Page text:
Fighting games were, and arguably still are, all the craze in the 90’s. This spurred many companies into dipping their toes into this genre that arcade locations loved to death, if the game in question had “Street” and “Fighter” in the name or at least “Mortal Kombat” in some form. Sega entered this genre years earlier with Eternal Champions, a series left in 16-Bit and then again with Virtua Fighter- the world’s first 3D polygon based fighting game. It was great in the arcades but oh so much more special seeing it in the home.
Taking some cues from sumo wrestling and other realistic fighting styles, Virtua Fighter set itself apart from Street Fighter and Mortal Kombat. Rather than going for fancy, inhuman, moves, Sega’s game focused on realism. There were no fireballs, no Dragon Punches and no upside down spinning splits kicks to be found here. Instead, players were greeted with characters that were more challenging to control and figure out moves that were based on real martial arts moves that might be seen in the movies or at local competitions.
Another change of pace from other fighting games is that there is a limited fighting space. This limitation is not like 2D fighting games of the time where you could corner your opponent, no, in Virtua Fighter, you could win the match by forcing your opponent out of the ring entirely. This brought a new mechanic to the fray as players couldn’t simply become a “turtle” and wait for the perfect time to counter attack- if they tried, their opponent could force them out of the ring and earn a win.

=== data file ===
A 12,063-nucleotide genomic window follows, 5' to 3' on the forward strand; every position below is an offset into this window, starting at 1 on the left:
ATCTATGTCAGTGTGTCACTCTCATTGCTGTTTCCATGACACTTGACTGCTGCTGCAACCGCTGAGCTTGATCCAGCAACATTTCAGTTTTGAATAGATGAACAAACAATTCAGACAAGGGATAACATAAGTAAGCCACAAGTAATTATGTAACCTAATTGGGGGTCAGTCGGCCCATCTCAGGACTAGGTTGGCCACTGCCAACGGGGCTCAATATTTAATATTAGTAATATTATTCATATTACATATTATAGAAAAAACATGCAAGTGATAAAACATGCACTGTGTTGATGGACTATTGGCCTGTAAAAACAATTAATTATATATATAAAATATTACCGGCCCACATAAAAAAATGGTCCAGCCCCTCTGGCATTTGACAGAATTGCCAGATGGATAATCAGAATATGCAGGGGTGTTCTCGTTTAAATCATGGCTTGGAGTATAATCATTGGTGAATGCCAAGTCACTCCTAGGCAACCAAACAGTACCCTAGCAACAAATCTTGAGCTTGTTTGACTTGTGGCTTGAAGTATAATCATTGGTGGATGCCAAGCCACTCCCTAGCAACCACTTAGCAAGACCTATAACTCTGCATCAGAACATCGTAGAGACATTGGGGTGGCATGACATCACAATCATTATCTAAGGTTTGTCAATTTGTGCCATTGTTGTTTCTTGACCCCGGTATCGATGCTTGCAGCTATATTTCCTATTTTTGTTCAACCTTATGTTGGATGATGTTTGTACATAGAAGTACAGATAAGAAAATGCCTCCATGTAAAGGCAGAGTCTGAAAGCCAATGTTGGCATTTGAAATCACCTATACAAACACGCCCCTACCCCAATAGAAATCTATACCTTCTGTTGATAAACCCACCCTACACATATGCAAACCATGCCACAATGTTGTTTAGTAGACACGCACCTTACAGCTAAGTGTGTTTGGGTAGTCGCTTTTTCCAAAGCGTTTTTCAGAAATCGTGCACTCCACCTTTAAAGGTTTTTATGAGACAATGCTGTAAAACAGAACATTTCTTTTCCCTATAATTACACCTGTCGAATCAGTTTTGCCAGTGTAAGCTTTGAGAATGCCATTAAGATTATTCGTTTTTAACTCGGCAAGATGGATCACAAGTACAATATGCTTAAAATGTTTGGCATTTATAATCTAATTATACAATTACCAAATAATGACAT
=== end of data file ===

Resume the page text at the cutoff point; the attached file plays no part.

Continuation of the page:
This series has spawned many sequels which have had releases as recent as 2012. Sega has continually upgraded the graphics, characters and play style available. Other games that may be of interest to you for more 3D brawling include:
Virtua Fighter sequels (duh) (multiple platforms)
Fighters Megamix (Saturn)
Fighting Vipers (Saturn)
Toshinden (Playstation platforms)
Sega has not re-released Virtua Fighter on newer platforms but has kept the series alive with sequels on many platforms over the years. For physical copies of the games check Ebay or Game Gavel. Just remember, if you are buying an import copy, most consoles including PS2, PS3, Xbox 360, etc are region locked so you will have to either have your console modded or buy an import console (not cheap). For reference, North American Sega Saturn games came in boxes that look like this:
If you want to see digital re-releases contact Sega from their website.